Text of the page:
We had spent the day shopping in the capital city, and didn't start that long drive home until late in the afternoon. As we descended from the high peaks of the cordillera about 9:00 P.M. we came into Totonicapán, a Mayan Village with cobblestone streets. It was nice to get away from the dusty dirt road for a little while, even though the stones were quite rough, but it meant we were getting closer to home. The kids were asleep in the back seat, but suddenly they were awakened by a large procession marching along the main street filled with people. The people were all dressed in their Mayan costumes and marching along very slowly carrying a statue of Mary and Joseph on their shoulders. Even with the windows closed against the cold mountain night air, we could hear their native drums made from hollow tree trunks and sheep skins. One man played his homemade bamboo flute. They chanted weird tunes developed over the centuries by their Mayan culture. A strange hollow sound, which is characteristic of the posada, was the clicking sound from the striking of a turtle shell.
Of course they didn't move over for a lonely car, for this was a very important occasion, so we just followed along. The posada consists of villagers carrying a statue of Joseph and Mary on their shoulders and chanting that they are looking for a place for the baby Jesus to be born. This religious custom is taken from the story of Jesus being born in a manger.
And Joseph went up from Galilee, out of the city of Nazareth, into Judea, unto the city of David, which is called Bethlehem to be taxed with Mary his espoused wife, being great with child. And so it was, that while they were there the days were accomplished that she should be delivered. And she brought forth her firstborn son, and wrapped him in swaddling clothes, and laid him in a manger; because there was no room for them in the inn. Luke 2:4-7 (KJV, italics added)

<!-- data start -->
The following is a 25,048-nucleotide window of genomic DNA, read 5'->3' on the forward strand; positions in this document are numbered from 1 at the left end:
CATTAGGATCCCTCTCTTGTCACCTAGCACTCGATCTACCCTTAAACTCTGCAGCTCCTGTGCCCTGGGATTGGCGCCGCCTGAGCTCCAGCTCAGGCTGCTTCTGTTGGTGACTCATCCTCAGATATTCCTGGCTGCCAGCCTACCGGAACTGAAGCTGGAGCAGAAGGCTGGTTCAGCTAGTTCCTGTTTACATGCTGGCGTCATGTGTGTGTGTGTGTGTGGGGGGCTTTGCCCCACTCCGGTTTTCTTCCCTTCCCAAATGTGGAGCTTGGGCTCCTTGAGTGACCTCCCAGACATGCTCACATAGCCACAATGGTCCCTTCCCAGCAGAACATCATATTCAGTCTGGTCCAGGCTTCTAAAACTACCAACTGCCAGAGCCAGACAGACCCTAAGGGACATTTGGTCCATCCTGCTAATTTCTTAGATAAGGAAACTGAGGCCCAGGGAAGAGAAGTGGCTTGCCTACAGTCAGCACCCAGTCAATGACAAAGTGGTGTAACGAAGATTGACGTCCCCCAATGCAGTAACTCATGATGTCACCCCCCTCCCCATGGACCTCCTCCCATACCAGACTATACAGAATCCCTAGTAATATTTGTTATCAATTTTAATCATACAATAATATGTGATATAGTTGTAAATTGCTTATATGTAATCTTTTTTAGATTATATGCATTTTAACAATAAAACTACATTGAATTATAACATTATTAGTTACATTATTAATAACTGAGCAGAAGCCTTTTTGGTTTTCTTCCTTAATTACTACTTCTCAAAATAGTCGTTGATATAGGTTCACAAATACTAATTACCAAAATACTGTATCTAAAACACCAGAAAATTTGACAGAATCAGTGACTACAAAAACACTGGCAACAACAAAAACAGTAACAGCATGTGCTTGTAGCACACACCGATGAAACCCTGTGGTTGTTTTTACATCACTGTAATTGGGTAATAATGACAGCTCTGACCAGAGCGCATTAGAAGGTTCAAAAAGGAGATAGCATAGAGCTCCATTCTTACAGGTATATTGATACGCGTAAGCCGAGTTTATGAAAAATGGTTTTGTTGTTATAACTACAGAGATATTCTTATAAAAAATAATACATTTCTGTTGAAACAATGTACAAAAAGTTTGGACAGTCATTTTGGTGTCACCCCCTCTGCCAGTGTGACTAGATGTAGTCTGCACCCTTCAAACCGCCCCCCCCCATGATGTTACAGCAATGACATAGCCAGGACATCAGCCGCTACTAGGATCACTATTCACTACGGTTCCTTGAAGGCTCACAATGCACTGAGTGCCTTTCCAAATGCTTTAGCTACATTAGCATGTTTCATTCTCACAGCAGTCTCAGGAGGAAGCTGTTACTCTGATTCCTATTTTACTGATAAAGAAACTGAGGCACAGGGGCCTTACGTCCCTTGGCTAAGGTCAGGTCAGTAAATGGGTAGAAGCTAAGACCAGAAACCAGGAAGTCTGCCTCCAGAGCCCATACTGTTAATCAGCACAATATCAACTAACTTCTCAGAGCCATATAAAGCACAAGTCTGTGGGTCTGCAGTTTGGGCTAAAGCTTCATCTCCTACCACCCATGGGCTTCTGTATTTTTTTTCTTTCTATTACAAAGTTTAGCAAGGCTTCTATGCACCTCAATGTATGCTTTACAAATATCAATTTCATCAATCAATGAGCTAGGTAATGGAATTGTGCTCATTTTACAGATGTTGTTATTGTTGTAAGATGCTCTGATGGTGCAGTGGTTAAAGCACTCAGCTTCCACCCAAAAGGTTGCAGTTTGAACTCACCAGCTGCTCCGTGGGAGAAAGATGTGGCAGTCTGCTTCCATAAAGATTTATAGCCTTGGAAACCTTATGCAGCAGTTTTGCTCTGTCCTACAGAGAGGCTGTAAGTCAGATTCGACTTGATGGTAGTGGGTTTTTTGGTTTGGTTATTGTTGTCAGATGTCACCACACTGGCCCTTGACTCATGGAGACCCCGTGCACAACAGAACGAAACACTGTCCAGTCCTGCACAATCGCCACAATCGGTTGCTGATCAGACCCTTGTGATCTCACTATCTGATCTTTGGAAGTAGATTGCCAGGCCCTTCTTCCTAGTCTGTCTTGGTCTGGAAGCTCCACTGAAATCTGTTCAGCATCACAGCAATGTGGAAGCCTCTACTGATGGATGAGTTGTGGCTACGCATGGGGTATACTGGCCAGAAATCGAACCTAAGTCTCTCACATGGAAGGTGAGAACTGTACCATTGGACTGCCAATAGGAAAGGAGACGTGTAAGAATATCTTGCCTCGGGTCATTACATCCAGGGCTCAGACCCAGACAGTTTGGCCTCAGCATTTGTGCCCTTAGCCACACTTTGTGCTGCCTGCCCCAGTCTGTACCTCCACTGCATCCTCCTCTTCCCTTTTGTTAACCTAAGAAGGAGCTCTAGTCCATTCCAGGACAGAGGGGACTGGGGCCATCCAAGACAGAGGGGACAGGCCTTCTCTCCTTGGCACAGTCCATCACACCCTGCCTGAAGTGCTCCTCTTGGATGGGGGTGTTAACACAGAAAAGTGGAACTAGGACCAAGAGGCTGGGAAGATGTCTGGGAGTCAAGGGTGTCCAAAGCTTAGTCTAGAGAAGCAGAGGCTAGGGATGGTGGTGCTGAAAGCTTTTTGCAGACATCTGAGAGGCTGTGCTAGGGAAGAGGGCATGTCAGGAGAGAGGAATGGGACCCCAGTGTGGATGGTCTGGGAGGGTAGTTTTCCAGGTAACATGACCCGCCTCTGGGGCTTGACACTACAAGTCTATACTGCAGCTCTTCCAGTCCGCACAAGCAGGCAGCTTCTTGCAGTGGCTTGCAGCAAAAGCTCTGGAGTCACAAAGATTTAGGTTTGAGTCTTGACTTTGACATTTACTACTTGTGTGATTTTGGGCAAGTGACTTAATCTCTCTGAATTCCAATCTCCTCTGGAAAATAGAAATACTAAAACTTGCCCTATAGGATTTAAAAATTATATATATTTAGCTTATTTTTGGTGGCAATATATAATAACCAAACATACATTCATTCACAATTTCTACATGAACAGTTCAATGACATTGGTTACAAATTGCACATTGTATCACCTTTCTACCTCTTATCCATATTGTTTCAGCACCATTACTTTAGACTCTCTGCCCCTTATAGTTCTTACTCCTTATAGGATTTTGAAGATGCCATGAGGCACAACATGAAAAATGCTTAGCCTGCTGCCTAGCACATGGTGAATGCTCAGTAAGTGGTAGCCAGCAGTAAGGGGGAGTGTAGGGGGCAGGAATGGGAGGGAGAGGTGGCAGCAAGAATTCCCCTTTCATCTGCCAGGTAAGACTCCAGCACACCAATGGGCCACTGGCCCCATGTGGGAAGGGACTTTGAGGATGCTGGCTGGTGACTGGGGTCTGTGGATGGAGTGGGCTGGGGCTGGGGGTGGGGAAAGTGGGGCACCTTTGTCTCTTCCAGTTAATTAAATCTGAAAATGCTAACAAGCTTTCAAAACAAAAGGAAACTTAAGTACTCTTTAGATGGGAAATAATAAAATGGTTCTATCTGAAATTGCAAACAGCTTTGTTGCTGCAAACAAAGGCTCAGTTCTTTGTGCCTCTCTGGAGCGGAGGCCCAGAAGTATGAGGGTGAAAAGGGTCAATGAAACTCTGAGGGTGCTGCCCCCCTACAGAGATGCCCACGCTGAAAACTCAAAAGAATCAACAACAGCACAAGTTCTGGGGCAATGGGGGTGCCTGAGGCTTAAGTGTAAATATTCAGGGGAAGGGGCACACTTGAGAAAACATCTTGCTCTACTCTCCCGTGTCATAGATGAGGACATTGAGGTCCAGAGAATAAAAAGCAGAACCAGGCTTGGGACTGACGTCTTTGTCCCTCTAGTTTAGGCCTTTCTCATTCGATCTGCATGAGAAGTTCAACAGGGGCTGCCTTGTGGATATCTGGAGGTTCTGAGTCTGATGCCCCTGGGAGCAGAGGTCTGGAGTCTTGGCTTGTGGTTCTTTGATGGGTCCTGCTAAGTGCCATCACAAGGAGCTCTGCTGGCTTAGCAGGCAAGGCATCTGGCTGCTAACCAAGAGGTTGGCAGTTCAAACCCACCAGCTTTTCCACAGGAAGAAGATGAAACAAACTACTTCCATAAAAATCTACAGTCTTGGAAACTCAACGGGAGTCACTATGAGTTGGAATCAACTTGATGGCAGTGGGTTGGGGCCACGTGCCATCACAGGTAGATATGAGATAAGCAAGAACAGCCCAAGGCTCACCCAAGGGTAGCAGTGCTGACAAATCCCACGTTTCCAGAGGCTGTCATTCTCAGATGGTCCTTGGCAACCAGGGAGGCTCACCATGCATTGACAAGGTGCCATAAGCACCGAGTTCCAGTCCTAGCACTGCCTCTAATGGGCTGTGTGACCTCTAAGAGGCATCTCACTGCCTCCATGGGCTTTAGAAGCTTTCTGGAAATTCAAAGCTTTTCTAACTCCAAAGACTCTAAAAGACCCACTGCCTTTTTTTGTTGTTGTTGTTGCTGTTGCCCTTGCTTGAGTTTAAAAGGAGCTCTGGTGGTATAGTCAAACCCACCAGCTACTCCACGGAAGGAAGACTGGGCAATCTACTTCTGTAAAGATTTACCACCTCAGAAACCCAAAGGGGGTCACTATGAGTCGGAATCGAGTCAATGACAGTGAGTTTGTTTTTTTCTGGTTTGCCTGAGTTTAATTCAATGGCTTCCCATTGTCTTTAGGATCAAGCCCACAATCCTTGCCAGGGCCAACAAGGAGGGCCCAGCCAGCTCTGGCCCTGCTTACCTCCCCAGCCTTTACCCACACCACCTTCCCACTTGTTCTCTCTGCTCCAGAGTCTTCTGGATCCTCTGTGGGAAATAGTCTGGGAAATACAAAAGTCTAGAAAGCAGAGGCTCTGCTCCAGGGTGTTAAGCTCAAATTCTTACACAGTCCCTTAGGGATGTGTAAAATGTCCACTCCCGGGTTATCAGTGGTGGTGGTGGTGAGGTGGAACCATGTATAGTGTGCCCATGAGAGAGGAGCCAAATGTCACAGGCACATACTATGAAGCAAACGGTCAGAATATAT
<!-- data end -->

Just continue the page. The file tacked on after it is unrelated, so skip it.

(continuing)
This is the setting for the posadas. The men carried a platform with the life size statues of the sacred couple, and called out at every home, "Does anyone have room for Joseph and Mary, a place where they can spend the night, where the baby Jesus can be born?" They stopped at several houses and asked, "Is there room for the baby Jesus here?" No one seemed to have a place for Him. After about 15 minutes, they arrived at a pre-selected home and the owners ran out and invited Joseph and Mary to come in. They had room in their home! Room for the parents of Jesus and a place for Jesus to be born. They invited those carrying the statues, as well as the whole crowd, into their home. We probably would have been welcome too, but didn't ask because we wanted to get home.
But that is when the whole event lost its sacred significance. The statues were placed in a dark corner with one lighted candle, no longer important and completely ignored. The table was set with tamales wrapped in banana leaves, which is a great delicacy and eaten with bread and coffee and replaces the regular menu of tortillas and black beans. Lots of festivities followed with heavy drinking and partying. The poor holy couple and their son Jesus were inconvenient and pushed off into a dark corner. It didn't take long for our children to comment that it didn't seem to them that there was any room for Jesus at that Posada.
Now the road had cleared and we were on our way. As we drove home, the chorus that we used to sing in Christian Endeavor came to our minds, and we sang it together as we drove off into the lonely night, "Into my heart, into my heart, come into my heart, Lord Jesus. Come in today, come in to stay, come into my heart, Lord Jesus."